This research conducted by Menzies School of Health Research ,NACCHO’s partner in the TATS (Talk About The Smokes) project
The number of Aboriginal people who smoke heavily almost has been halved over a 15-year period, a report has found.
A dramatic drop in the number of indigenous Australian heavy smokers could reduce deaths and disease caused by tobacco, research suggests.
The number of Aboriginal and Torres Strait Islanders who smoked more than 20 cigarettes a day almost halved between 1994 and 2008, a report in the Medical Journal of Australia found.
The rate dropped from 17.3 per cent of indigenous people in 1994 to 9.4 per cent in 2008 – a 45 per cent decrease.
The decline occurred among both men and women, in remote and non-remote areas and included all age groups except older indigenous people.
However, those smoking one to 10 cigarettes a day increased by almost one-third, from 16.8 per cent to 21.6 per cent.
Smoking is the number one cause of chronic conditions and diseases such as cancer and cardiovascular disease among indigenous Australians.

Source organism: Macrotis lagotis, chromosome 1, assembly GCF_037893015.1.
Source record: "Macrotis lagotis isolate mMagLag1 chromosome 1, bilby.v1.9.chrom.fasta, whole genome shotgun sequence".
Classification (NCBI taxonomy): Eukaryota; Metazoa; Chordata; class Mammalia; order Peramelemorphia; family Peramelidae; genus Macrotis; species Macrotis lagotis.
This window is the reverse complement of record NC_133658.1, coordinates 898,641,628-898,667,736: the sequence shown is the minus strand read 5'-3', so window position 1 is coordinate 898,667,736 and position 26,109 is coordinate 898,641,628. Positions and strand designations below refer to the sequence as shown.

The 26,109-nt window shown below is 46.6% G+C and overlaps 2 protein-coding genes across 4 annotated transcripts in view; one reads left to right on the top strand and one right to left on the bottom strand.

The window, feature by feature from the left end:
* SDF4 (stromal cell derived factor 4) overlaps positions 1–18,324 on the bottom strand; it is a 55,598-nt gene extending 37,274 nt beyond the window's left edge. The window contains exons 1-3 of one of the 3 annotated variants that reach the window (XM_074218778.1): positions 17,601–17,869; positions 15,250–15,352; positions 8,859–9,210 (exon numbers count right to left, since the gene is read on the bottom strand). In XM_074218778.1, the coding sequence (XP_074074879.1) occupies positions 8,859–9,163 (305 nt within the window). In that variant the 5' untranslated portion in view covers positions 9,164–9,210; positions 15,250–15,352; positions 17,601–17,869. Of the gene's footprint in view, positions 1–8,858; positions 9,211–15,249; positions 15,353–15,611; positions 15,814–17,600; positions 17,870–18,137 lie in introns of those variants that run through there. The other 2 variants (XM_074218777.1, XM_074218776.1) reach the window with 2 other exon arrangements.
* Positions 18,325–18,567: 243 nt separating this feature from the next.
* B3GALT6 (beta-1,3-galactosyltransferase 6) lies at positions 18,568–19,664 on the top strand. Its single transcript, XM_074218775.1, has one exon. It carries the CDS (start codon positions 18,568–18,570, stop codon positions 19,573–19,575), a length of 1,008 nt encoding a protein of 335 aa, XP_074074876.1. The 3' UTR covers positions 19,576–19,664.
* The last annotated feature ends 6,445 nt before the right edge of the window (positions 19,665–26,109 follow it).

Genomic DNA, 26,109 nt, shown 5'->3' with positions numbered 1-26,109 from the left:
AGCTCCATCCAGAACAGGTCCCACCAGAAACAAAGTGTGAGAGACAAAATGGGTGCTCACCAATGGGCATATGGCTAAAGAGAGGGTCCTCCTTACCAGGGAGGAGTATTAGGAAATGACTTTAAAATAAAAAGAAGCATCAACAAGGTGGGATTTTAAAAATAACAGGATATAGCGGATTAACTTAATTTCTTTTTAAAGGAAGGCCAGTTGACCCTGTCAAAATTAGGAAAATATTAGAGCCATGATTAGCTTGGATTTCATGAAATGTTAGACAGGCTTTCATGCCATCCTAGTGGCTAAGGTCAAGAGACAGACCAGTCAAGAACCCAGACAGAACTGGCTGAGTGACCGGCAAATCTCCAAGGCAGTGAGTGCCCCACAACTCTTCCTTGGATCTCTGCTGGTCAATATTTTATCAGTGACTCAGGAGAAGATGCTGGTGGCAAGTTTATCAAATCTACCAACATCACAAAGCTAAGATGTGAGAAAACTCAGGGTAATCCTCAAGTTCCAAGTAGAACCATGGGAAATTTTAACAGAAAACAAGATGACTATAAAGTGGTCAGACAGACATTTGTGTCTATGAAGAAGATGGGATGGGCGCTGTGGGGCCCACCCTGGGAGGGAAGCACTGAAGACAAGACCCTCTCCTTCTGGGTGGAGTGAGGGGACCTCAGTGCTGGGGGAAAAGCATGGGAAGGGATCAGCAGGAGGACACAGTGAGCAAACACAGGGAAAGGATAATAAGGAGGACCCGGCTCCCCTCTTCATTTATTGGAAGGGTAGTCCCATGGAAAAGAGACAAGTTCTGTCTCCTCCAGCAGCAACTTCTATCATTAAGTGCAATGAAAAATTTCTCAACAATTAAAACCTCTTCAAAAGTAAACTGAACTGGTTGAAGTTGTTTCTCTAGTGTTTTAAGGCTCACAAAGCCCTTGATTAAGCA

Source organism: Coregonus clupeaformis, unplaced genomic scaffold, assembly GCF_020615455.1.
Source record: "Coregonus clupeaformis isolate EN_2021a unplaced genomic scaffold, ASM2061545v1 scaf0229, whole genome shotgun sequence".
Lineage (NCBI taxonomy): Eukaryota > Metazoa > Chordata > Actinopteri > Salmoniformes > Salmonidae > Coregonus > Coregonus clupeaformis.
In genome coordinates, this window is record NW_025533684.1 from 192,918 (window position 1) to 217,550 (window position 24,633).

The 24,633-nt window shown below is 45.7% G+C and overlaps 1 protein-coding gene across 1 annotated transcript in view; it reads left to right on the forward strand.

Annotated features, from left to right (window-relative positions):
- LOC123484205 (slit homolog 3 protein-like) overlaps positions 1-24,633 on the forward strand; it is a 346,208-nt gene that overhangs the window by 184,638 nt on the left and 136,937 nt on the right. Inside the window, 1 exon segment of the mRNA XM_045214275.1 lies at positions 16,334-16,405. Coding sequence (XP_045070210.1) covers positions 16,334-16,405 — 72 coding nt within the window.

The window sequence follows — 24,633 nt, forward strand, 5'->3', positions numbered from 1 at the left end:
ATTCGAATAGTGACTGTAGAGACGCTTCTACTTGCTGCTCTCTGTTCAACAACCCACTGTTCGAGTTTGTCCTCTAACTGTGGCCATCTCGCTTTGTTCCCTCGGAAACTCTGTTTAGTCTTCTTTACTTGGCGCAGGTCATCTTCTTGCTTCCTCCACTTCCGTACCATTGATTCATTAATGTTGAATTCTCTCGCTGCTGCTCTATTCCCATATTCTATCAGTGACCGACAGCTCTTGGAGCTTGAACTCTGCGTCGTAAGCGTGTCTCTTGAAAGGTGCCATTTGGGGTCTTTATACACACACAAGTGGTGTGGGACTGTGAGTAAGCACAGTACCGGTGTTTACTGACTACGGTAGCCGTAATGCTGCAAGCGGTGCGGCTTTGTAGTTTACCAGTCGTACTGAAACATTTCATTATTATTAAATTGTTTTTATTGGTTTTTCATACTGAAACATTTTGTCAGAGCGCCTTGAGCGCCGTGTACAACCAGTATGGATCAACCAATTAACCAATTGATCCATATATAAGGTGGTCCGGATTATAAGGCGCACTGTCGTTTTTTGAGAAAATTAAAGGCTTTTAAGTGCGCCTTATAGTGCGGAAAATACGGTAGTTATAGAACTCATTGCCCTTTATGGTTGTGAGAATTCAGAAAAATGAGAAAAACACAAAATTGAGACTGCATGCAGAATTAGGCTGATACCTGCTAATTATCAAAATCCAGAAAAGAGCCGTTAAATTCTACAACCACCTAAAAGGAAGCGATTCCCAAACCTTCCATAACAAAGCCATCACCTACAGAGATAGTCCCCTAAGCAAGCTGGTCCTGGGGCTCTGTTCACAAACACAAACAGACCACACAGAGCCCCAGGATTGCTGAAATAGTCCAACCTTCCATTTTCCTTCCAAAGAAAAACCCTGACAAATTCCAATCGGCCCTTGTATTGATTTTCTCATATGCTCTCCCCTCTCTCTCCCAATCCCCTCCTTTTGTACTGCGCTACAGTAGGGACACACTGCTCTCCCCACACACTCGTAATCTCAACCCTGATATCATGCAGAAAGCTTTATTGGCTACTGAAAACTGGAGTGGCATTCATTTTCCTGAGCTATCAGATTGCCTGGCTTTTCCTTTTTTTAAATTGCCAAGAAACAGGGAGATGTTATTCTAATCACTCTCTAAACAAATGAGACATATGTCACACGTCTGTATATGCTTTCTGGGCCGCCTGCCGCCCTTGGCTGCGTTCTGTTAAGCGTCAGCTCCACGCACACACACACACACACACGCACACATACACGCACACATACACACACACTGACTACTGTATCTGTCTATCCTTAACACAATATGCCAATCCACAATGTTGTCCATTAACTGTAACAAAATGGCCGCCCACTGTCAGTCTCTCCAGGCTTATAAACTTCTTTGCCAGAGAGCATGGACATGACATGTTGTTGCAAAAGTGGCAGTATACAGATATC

Fifty per cent of indigenous people smoke compared with less than 20 per cent of the wider community.
Researcher Associate Professor David Thomas from the Menzies School of Health Research said it was well known that heavier smokers have higher health risks so the reduction was welcome news.
He said the decline happened before the federal government’s $100 million investment to reduce smoking in Aboriginal communities in 2010.
“We are riding a wave of change,” Assoc Prof Thomas told AAP.
“Reducing smoking intensity and prevalence will lead to reduced deaths and illness due to smoking.”
He said wider anti-tobacco campaigns and smoke-free laws introduced across the country may have had an impact on the drop in heavy smoking rates.
The changes may have come about by heavy smokers cutting down or young people not taking up the habit heavily, Assoc Prof Thomas said.
Although there have been widespread concerns about underreporting of cigarette smoking, he said earlier research in remote Northern Territory communities showed a correlation between cigarette sales and self-reported smoking.
The increase in light smokers was worrying so tobacco control programs need to take this group into account, Assoc Prof Thomas said.
He said the federal government program to tackle tobacco use could see indigenous smoking rates drop further.